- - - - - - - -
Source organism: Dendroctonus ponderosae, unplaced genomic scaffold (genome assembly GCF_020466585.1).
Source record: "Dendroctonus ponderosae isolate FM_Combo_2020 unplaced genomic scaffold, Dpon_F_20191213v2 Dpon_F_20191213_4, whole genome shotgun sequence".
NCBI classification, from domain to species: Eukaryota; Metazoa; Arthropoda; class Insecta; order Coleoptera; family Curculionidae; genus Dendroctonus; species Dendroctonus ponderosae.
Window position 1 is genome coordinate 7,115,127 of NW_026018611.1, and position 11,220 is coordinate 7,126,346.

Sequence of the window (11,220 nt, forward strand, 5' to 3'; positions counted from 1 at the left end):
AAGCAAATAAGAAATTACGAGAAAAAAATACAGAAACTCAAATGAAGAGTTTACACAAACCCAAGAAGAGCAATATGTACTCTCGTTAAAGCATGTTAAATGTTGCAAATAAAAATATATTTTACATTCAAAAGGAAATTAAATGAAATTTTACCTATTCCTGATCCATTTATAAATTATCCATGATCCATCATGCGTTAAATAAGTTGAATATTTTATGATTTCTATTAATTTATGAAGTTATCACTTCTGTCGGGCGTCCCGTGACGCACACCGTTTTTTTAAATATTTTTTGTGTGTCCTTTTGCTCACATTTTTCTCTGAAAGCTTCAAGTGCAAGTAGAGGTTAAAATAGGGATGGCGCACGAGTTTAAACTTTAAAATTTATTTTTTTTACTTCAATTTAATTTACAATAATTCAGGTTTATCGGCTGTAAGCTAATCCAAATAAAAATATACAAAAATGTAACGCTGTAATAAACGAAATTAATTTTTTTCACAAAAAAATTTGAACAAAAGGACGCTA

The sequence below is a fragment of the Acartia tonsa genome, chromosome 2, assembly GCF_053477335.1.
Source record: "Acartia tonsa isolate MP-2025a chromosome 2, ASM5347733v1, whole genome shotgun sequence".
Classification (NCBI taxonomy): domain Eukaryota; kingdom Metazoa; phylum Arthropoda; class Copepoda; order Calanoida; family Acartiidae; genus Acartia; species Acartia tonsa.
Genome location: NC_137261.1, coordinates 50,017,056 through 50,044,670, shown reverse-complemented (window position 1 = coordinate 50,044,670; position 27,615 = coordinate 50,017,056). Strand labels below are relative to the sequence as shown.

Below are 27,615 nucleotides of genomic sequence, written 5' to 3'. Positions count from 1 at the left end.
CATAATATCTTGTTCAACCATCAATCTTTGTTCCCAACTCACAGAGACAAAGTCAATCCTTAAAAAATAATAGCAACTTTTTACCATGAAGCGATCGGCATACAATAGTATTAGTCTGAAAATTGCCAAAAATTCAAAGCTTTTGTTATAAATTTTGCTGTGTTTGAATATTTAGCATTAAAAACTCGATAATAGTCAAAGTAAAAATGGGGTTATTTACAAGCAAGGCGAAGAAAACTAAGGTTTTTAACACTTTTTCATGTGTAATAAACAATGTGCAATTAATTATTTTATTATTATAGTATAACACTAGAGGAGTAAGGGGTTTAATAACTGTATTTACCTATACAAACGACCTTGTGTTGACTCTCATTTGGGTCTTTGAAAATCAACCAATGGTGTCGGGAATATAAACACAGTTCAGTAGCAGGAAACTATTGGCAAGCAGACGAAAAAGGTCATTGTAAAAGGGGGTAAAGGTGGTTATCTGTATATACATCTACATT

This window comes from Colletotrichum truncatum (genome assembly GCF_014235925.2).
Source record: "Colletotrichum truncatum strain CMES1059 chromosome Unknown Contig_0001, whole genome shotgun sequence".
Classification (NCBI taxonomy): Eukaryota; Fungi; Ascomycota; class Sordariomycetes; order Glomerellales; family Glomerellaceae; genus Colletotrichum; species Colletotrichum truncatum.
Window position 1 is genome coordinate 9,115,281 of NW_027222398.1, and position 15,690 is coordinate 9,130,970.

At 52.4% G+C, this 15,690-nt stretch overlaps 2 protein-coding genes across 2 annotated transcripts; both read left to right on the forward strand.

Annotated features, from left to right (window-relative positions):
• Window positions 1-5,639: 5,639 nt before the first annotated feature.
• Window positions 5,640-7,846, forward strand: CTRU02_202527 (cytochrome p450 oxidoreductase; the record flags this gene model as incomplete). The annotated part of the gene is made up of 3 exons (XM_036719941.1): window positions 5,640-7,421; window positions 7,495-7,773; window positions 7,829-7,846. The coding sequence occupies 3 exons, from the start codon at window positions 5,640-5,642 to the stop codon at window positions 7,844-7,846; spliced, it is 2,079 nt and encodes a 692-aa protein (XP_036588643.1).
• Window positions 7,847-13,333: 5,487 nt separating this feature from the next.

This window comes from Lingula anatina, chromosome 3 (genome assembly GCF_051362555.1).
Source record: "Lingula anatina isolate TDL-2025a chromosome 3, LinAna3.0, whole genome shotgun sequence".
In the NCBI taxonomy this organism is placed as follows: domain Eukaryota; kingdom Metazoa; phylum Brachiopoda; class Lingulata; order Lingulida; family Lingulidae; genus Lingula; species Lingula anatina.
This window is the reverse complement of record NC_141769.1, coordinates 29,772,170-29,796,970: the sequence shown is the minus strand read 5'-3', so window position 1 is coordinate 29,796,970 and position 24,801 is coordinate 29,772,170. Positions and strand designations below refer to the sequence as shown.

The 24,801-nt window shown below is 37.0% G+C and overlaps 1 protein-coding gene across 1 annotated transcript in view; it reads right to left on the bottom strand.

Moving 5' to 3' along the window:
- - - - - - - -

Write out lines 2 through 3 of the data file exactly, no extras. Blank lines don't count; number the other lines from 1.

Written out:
Source record: "Dendroctonus ponderosae isolate FM_Combo_2020 unplaced genomic scaffold, Dpon_F_20191213v2 Dpon_F_20191213_4, whole genome shotgun sequence".
NCBI classification, from domain to species: Eukaryota; Metazoa; Arthropoda; class Insecta; order Coleoptera; family Curculionidae; genus Dendroctonus; species Dendroctonus ponderosae.